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Opposition to obligatory calorie counting policy mounts as Treasury opposes move

05 September 2018 by

Opposition is rising to a policy that would make calorie counting mandatory in restaurants, with the Treasury saying it is likely to block the move to protect small businesses.

The policy, which is being pushed by the health department's new minister Matt Hancock, would see all food outlets forced to declare the calorie counts of their dishes.

However, sources in the Treasury have hit out at the move, which is currently under consultation. The policy will be unable to move forward without the department's approval.

In a leaked letter, the chief secretary to the Treasury, Liz Truss (pictured), told the prime minister's right-hand man, David Lidington, that her department would be likely to block the policy as it stands.

She wrote: "I am concerned these proposals could result in job losses and higher food prices being passed on to consumers.

"It could cost businesses, including SMEs, up to £13m (an average of £500 each for 26,000 businesses per year), and individual costs may be particularly burdensome to micro and small businesses, which frequently change their menus to offer seasonal local foods.

"I am also concerned that the accompanying impact assessment may underestimate the cost to businesses of ongoing compliance with complex and specific new regulations."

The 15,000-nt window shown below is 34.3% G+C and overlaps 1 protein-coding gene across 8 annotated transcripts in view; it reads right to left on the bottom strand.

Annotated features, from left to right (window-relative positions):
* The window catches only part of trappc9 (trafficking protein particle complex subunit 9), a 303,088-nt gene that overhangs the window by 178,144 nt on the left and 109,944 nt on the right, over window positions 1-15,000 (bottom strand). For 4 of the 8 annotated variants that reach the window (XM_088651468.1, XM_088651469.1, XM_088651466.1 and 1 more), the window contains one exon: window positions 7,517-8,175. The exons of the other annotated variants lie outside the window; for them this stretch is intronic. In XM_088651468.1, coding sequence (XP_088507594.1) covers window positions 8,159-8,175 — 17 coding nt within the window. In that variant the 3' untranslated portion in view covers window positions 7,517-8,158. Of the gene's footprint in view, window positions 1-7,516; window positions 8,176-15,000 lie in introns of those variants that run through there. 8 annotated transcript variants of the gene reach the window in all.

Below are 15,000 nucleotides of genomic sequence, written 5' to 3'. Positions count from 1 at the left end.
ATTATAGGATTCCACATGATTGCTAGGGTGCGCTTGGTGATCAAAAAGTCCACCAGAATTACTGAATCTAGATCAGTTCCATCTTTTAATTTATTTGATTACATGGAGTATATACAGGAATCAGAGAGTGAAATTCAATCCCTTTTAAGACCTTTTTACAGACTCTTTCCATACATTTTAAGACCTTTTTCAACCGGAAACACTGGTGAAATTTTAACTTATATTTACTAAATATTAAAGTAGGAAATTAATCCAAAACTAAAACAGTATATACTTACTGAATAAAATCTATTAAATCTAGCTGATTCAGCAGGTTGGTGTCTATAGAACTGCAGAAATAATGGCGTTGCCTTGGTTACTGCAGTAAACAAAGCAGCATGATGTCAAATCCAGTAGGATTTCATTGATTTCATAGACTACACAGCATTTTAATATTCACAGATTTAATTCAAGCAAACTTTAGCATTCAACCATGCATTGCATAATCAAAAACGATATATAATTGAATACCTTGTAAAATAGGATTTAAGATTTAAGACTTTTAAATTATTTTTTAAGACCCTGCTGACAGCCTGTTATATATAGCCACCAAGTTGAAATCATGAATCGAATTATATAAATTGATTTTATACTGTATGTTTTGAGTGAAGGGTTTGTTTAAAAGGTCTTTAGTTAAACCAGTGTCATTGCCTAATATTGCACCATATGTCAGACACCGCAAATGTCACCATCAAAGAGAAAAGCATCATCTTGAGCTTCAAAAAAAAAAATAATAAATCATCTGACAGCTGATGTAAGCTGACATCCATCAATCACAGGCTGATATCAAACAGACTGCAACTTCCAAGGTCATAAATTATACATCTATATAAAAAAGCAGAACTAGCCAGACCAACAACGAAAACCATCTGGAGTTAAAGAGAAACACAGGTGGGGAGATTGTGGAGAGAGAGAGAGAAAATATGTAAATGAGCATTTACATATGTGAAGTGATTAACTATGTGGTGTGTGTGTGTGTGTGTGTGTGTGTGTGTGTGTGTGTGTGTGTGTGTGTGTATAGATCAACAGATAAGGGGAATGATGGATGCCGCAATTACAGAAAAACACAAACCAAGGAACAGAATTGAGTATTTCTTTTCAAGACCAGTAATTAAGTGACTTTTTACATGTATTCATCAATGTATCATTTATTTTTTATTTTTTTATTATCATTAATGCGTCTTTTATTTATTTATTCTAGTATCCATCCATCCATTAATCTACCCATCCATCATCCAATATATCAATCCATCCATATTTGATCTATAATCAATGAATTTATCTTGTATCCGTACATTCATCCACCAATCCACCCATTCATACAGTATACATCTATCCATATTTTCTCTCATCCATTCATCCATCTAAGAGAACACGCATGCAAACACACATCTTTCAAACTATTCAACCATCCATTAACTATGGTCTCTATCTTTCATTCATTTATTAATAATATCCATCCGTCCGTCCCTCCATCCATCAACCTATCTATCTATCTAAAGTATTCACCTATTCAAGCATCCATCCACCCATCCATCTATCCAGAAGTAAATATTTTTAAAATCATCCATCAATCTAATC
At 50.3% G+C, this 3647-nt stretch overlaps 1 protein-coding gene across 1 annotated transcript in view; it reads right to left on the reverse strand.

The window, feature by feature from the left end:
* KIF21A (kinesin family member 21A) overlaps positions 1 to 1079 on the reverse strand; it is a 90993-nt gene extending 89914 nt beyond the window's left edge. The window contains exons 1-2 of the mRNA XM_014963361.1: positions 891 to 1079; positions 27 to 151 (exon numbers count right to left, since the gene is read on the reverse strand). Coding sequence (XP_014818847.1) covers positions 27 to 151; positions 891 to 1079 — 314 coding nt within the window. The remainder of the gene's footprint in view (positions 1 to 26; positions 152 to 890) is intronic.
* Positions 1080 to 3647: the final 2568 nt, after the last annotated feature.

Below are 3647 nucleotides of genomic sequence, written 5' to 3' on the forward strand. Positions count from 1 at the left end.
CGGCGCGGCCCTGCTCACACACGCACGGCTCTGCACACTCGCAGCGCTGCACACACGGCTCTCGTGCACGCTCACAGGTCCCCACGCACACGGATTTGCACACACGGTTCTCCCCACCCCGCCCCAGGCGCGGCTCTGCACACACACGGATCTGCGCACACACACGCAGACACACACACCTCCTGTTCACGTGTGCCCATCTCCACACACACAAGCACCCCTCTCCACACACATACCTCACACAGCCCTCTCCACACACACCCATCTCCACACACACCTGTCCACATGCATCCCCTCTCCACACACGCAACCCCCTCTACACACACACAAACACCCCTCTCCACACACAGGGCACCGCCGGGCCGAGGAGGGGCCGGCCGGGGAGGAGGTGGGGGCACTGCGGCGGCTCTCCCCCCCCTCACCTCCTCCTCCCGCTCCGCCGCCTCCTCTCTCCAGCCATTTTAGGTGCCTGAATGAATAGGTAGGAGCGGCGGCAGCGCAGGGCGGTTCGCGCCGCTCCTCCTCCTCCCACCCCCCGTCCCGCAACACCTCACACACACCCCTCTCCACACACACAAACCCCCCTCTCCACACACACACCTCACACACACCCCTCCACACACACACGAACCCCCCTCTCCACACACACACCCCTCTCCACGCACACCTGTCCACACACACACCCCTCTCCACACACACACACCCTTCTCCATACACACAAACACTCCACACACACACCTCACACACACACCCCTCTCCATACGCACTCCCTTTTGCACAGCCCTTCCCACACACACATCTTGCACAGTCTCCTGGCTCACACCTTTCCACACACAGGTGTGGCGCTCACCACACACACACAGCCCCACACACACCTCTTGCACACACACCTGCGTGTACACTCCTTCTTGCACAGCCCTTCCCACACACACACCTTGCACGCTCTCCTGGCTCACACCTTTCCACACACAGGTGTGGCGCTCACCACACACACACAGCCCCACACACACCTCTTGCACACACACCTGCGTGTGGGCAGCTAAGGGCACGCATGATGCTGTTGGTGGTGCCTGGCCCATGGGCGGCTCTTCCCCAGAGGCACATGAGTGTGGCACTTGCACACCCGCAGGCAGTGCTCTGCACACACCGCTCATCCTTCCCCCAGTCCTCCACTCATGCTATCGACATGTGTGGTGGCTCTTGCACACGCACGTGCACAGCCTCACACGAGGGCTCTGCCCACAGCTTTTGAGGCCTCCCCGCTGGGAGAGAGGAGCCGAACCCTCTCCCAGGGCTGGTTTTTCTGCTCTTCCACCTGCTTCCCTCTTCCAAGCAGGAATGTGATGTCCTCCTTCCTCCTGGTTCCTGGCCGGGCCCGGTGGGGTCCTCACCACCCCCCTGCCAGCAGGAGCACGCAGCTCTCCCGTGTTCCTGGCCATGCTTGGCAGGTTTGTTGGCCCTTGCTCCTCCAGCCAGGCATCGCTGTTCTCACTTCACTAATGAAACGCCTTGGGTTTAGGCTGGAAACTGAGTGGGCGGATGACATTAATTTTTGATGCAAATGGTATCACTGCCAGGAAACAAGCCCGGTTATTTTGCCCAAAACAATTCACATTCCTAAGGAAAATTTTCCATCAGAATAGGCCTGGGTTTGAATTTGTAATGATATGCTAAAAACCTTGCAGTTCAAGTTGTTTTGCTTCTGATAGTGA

She added that "at this stage I am not agreeing to any preferred option or final policy change for small or micro businesses.

"We should take a final decision following this consultation and informed by the evidence submitted to it. HM Treasury clearance is required for government's response to this consultation." UKHospitality chief executive Kate Nicholls also cautioned against the policy, saying it would have a "significant impact" on the sector and particularly on small businesses. She added: "The knock-on effect would almost certainly mean prices go up and investment in businesses goes down. There is also a serious potential that mandatory calorie labelling would undermine businesses' efforts to tackle food waste, which is a growing concern for consumers and an area of innovation for businesses. "A blanket introduction of inflexible calorie labelling would represent a serious additional cost for businesses already facing tightening margins and economic instability. It would also represent a considerable burden for those venues that change their menus regularly, some on a daily basis, to incorporate locally sourced produce, seasonal ingredients and specials. "Small and medium-sized businesses might also find their ability to innovate, particularly when tackling food waste, severely restricted. "We are supportive of efforts to promote healthier eating habits and the sector is already taking decisive, proactive action to reformulate menus to reduce calories and increase transparency and choice for customers. Many larger venues already include calorie content on their menus voluntarily, with many high street brands providing customers with unprecedented level of information. "But even larger businesses, operating numerous distinct brands, rely on the flexibility provided by voluntary labelling." Meanwhile the public is split on the matter - with a recent YouGov poll showing 42% of people believed calorie counts should be compulsory, while 42% did not. Exclusive: Business rates ‘could be scrapped by next year' under Lib Dem campaign, party leader reveals>>](/articles/536303/exclusive-business-rates-could-be-scrapped-by-next-year-under-lib-dem-campaign-party-leader-reveals)
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